From aircrafts and skyscrapers to smartphones and packaging, aluminium is one of the most versatile materials used today. Natalie Daniels discovers why.
Aluminium is a young metal, with a relatively late discovery less than 200 years ago. Despite this, it has become the second most used metal in the world, after iron, and established a well-earned reputation for its versatility and diverse range of applications. Aluminium is the third most abundant element in the Earth’s crust. It is estimated that the solid portion of the crust, to a depth of ten miles, contains around 8% aluminium. However, aluminium hasn’t always been widely available. In the mid-1800s, it was considered more valuable than gold. Elite guests of the President of the French Republic, Napoléon III, were presented with aluminium cutlery, while fashionable and wealthy women wore jewellery crafted from the metal.
Today, aluminium is a critical material because of its lightweight and high-strength properties, and has become popular in the aerospace, automotive and construction industries. It also transmits conducted heat and reflects radiant heat, making it a favourable material in cooking utensils, kitchen foil and building insulation.
Scientists suspected that an unknown metal existed in the chemical compound alum as early as 1787, but they did not have a way to extract it until the 1800s. Aluminium was named after alum – which itself is derived from the latin Alumenen, meaning ‘a bitter salt’ – by Sir Humphry Davy, who in 1808 suggested that it could be produced by electrolytic reduction from alumina (aluminium oxide), but did not manage to prove the theory in practice. Although his efforts were unsuccessful, he made a significant step in separating the metal from its oxide.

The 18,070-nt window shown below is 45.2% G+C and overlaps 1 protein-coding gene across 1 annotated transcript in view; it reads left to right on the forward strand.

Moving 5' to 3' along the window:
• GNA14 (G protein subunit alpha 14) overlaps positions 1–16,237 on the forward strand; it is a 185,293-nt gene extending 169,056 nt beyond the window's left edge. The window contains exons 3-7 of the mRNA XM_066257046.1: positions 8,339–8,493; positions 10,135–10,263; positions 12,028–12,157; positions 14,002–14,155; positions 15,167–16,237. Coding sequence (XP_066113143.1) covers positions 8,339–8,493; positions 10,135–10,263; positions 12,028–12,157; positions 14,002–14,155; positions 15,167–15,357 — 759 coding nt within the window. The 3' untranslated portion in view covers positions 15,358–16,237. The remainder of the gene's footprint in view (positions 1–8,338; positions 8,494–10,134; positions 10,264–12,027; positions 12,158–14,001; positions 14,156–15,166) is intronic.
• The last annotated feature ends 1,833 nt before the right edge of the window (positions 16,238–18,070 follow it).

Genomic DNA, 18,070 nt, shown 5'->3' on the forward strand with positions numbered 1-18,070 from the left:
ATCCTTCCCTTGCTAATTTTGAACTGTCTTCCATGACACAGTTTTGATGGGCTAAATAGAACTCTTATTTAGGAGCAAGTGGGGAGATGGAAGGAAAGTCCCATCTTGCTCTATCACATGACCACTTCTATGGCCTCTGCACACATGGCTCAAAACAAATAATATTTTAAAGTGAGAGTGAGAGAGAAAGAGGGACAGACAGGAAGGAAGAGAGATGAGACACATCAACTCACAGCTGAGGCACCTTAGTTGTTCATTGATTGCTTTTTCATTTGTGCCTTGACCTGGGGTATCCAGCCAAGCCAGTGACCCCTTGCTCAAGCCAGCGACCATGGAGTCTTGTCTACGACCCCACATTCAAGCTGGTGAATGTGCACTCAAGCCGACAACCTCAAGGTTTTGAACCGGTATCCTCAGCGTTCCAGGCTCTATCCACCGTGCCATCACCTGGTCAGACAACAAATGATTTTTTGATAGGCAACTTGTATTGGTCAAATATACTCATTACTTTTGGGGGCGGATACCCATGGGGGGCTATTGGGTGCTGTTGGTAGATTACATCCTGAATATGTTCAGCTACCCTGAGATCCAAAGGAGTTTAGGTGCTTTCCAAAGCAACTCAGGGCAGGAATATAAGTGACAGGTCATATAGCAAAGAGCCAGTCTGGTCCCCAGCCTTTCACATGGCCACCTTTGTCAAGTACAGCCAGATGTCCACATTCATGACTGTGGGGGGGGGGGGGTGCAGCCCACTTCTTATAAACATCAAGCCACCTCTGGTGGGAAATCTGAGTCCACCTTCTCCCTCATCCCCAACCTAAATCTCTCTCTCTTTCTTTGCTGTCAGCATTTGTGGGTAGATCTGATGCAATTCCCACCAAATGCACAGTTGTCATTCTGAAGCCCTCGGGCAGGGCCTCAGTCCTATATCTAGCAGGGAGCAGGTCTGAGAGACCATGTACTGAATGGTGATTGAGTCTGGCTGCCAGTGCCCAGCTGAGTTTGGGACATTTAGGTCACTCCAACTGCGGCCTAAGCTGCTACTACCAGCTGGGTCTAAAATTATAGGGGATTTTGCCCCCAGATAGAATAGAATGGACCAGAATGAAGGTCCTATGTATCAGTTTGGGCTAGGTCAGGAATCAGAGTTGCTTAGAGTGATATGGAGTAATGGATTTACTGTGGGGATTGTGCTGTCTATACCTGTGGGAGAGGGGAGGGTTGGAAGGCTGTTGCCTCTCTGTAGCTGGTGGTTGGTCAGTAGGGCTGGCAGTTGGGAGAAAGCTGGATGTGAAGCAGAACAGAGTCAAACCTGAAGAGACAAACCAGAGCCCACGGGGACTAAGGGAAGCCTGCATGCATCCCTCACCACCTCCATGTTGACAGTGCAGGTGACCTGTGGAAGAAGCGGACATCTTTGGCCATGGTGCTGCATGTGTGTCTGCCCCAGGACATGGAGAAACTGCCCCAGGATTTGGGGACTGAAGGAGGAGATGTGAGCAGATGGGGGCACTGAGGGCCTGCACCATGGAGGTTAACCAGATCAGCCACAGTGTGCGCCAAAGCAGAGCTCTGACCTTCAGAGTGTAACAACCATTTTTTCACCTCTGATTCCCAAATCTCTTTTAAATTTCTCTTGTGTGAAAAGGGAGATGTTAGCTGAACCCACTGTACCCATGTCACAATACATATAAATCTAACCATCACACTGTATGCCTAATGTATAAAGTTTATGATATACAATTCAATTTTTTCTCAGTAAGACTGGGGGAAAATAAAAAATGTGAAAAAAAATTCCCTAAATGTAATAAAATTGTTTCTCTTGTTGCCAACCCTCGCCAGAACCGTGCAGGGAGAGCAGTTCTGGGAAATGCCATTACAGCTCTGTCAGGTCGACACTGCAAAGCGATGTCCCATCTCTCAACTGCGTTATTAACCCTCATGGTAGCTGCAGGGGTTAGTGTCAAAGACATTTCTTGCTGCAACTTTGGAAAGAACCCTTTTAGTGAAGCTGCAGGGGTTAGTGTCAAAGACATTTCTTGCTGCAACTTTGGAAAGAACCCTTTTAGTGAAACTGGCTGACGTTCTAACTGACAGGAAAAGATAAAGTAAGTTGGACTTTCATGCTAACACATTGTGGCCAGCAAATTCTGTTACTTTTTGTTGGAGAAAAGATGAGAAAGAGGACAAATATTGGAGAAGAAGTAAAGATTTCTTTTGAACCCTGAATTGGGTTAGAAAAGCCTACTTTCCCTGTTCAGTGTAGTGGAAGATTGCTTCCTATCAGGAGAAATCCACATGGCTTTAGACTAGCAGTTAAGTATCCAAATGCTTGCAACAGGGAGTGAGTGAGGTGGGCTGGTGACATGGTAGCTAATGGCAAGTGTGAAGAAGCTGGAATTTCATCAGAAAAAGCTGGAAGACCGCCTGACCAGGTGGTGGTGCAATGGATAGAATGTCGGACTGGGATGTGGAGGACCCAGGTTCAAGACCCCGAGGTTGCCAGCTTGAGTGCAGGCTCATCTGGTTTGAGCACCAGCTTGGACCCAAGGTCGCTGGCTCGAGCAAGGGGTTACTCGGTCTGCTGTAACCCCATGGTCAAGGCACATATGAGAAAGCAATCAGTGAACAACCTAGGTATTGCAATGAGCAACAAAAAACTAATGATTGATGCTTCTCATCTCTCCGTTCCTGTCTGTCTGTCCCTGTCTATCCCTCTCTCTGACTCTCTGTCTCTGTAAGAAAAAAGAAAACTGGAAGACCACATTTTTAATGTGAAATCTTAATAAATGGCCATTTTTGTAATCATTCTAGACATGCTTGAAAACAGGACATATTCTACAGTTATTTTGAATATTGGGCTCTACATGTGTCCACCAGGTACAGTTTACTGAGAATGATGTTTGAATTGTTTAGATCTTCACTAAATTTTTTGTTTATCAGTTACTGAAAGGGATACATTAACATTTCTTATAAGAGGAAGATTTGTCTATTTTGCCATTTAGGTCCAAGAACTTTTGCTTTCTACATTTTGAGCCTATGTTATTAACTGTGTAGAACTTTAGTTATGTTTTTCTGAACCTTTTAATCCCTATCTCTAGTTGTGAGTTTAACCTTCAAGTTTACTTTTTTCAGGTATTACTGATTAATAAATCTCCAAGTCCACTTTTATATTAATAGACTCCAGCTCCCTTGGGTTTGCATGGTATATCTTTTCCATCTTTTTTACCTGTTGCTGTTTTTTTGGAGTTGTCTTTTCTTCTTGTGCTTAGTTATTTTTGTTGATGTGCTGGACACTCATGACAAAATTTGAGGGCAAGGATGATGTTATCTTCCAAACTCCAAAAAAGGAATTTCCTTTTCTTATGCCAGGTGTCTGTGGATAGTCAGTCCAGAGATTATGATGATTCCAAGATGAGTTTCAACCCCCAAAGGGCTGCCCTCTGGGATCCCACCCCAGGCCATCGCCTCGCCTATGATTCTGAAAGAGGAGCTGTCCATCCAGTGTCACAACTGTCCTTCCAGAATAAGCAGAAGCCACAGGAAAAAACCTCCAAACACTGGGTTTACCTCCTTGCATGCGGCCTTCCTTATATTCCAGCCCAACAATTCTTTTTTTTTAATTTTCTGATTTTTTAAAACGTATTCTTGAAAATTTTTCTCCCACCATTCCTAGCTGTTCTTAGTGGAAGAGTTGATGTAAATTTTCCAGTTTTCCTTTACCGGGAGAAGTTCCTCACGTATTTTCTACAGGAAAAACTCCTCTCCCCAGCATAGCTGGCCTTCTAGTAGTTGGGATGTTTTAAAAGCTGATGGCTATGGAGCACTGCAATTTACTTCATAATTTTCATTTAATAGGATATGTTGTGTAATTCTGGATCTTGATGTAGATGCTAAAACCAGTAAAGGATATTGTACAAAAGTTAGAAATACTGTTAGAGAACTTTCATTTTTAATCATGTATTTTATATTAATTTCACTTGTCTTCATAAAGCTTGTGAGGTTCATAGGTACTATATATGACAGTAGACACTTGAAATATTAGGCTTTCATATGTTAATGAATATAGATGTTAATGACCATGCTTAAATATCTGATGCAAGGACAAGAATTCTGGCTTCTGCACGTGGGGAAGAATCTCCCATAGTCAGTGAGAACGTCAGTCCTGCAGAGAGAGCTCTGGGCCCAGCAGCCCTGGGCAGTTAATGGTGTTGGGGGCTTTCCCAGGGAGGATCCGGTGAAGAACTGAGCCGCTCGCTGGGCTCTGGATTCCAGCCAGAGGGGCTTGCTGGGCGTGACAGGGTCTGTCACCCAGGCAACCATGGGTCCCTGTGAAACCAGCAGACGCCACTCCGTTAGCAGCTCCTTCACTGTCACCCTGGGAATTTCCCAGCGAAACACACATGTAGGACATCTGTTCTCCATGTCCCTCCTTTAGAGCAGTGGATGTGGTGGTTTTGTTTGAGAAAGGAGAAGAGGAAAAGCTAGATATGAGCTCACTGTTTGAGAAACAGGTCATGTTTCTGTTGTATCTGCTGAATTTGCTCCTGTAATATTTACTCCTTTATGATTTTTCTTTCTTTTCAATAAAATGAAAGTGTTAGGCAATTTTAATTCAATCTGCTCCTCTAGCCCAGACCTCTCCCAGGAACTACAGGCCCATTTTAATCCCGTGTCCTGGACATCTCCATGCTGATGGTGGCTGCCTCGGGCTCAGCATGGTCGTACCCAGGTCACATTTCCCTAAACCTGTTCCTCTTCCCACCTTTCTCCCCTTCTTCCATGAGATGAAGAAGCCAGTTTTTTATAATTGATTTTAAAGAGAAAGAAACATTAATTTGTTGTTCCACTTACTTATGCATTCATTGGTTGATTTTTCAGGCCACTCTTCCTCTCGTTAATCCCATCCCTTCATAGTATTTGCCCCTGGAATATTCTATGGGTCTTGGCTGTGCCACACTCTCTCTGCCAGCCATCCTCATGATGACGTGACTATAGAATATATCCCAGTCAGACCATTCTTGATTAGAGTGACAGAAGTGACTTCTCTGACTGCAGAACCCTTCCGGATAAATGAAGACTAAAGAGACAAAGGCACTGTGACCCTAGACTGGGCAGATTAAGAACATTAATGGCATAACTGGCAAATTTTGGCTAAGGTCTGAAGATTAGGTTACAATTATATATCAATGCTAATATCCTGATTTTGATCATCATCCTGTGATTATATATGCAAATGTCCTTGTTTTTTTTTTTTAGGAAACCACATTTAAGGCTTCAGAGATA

Hans Christian Oersted, a Danish chemist, was the first to produce tiny amounts of aluminium. On 8 April 1825, he isolated the metal for the first time, by a chemical process using an amalgam of potassium and chloride aluminium, obtaining a small lump of metal with the appearance of tin. However, it was unknown whether this was pure aluminium or an alloy with other elements that were used in the course of the experiments. Between 1827 and 1845, Friedrich Wöhler, a German chemist, had improved Oersted’s process, extracting aluminium in the form of small balls of solidified melted metal using mercury, potassium and platinum. Wöhler was the first to measure the density of aluminium and demonstrate its lightness. It has a density one-third that of steel at 2,700kg/m3.
The first aluminium products are considered to be medals made during Napoléon III’s reign. Napoléon supported the development of aluminium production, and Friedrich Woehler designed a rattle for Crown Prince Louis Napoléon made of aluminium and gold. The new metal was introduced to the public in 1855 at the Paris Exposition, France, around the time that it became available in small amounts at great expense by the sodium reduction of molten aluminium chloride.
Patenting the process